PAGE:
Late-season victories keep Hempfield hockey in playoff hunt
Tuesday, March 1, 2022 | 12:32 PM
Come time for the Pennsylvania Interscholastic Hockey League season to begin, they’re obviously on opposite sides.
“During the week, when they’re playing against each other at the high school level, nobody gives anybody a pass,” Hempfield coach Eric Grant said. “Even so, there’s a lot of respect between the players and coaches.”
Both schools were battling with Shaler for the final playoff spot in the PIHL Class 2A East Division as the regular season came down to the wire, and Hempfield helped its cause recently with a hard-fought, 5-4 victory over Latrobe.
The Spartans are trying to make the playoffs for a seventh consecutive season, but Grant said it hasn’t been any easy year.
“We’ve had a mentality to compete really, really hard,” he said. “We’re just trying to knock each other off.”
Hempfield was outclassed in its next game, losing to division-leading Franklin Regional, 12-1, in what amounted to the Spartans’ worst showing of the season. They opened the year with a respectable effort, losing 6-3 to the powerful Panthers.
Still, Grant hasn’t lost any sleep over that latest outcome.
“I couldn’t be prouder of these kids, regardless of our record,” he said.
Hempfield has played much of the year without two injured regulars — Ian Shaw and Cam Laverde — but the Spartans were still in the playoff hunt at the beginning of the week.
“We’ve got superb leadership,” Grant said. “Aiden Dunlap, our captain, who is going on to play baseball at Youngstown State, has been a remarkable leader. Our alternate captains Zach Ridilla and Tristan Lloyd have followed suit. Those guys lead the way. We’re not a selfish team. In fact, we’re one of the best-passing teams in the PIHL. We’re good at moving the puck north and south, east and west.”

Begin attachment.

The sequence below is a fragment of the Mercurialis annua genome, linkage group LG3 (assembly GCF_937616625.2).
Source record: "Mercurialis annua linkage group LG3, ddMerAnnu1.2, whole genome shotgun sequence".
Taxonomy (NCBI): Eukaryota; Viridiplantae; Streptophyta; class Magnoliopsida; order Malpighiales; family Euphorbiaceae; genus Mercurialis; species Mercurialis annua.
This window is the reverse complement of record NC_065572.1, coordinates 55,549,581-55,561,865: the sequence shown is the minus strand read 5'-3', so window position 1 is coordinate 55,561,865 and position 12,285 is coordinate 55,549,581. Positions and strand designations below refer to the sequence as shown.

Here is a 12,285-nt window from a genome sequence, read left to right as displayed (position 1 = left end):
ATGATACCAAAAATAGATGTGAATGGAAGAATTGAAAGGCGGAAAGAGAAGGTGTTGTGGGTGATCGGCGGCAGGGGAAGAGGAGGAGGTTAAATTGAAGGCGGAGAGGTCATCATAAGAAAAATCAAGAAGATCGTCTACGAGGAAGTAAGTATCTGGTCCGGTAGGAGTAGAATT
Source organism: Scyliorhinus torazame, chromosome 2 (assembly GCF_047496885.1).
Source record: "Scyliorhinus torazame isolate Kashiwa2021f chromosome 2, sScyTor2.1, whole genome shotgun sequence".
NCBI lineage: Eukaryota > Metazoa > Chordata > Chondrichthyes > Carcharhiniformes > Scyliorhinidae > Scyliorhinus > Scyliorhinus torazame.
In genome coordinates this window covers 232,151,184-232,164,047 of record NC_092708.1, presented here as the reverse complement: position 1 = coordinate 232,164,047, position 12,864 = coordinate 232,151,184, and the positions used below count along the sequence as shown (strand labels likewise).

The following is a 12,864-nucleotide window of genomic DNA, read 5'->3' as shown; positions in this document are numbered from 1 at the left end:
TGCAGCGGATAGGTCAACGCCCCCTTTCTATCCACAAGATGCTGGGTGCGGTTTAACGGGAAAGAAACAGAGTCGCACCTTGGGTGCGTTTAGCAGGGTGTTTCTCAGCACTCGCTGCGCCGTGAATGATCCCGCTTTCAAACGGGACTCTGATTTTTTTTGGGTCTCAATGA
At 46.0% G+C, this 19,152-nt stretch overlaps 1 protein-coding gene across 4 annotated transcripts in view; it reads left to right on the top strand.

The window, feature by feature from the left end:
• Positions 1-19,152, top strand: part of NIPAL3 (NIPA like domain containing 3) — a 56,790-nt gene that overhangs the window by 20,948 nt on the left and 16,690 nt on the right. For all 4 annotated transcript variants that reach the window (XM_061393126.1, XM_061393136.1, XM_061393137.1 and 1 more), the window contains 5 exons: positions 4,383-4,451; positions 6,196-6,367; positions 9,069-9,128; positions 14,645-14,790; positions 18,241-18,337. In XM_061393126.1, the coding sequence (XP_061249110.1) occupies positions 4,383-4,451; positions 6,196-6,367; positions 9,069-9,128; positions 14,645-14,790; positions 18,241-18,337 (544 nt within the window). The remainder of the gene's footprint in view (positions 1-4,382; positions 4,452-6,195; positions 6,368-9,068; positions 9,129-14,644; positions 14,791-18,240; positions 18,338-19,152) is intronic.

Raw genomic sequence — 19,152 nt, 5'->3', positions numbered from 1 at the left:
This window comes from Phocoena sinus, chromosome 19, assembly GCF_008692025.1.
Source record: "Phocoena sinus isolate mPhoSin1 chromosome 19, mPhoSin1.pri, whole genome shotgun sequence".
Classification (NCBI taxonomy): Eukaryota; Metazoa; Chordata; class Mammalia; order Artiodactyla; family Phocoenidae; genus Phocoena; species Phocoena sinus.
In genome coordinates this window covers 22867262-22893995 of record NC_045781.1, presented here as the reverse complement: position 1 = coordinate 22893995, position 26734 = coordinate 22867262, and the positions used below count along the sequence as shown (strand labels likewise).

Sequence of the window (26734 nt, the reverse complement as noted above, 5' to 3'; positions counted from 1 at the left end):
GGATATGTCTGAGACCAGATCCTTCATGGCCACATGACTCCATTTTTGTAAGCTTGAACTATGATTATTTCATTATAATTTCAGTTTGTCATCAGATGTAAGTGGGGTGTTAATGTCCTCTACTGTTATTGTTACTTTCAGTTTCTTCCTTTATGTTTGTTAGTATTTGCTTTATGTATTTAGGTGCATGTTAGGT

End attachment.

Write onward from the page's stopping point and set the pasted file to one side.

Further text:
Grant, in his third season as head coach at Hempfield, is excited for the future of the program. He credits athletic director Brandon Rapp for stirring interest from top to bottom since Rapp’s arrival from Norwin in 2020.
The school district supports four levels — novice, middle school, junior varsity and varsity.
“Since Brandon Rapp became the AD, we’re enjoying a lot of support at the school,” said Grant, who previously was working with younger players in the district before being elevated to head coach in 2019. “I’ve got to give the school board a lot of credit.”
During a recent “Senior Night,” Rapp was joined in attendance by school board President Dr. Tony Bompiani and several other board members.
“We’ve never had that before,” Grant said. “It was quite a vote of confidence.”
Grant also tipped his cap to former Hempfield coach Dennis Zeravica, currently an assistant at Norwin, where he previously also served as head coach.
“He helped to get this program going,” said Grant, who succeeded Zeravica on the Hempfield bench. “He was very instrumental when I was at the JV level, helping to build the program from the bottom-up.”
Grant added, “From novice all the way up, we’ve developed the program, where coaches meet at all levels. There’s been zero egos in the coaching ranks, and that comes through to the kids. Where the kids see us, as coaches, aren’t puffing our chests and aren’t ego-driven, it’s a better atmosphere.”
Heading into Monday’s home game against Armstrong, Hempfield boasted a balanced scoring attack, led by Dunlap’s 14 goals and 15 assists.
Nick Bruno had added 13 goals and 12 assists, Ridilla 7 goals and 18 assists, Damion Busch 11 goals and 11 assists, Logan Eisaman 7 goals and 13 assists and Max Short 6 goals and 6 assists.
The goaltending duties have been split between Chase Sankey (81.8 save percentage) and Zack Francisco (77.9).
“They’ve improved as time’s gone on,” Grant said. “We have two goaltenders who are new this year and haven’t seen the level of shooting that exists in our league.”
Grant said he’d hoped that moving Lloyd to defense from his previous center position could aid in the development of both goalies, but Lloyd has battled a nagging injury that has limited his time on the ice.
“Aiden had never played any real defense before,” Grant said. “But he has such a high hockey IQ. He’s a great kid. He was hurt, came back and got hurt again. But he’s good now. He’s had a tough senior year. But he’s indicative of the good leadership on this team.”
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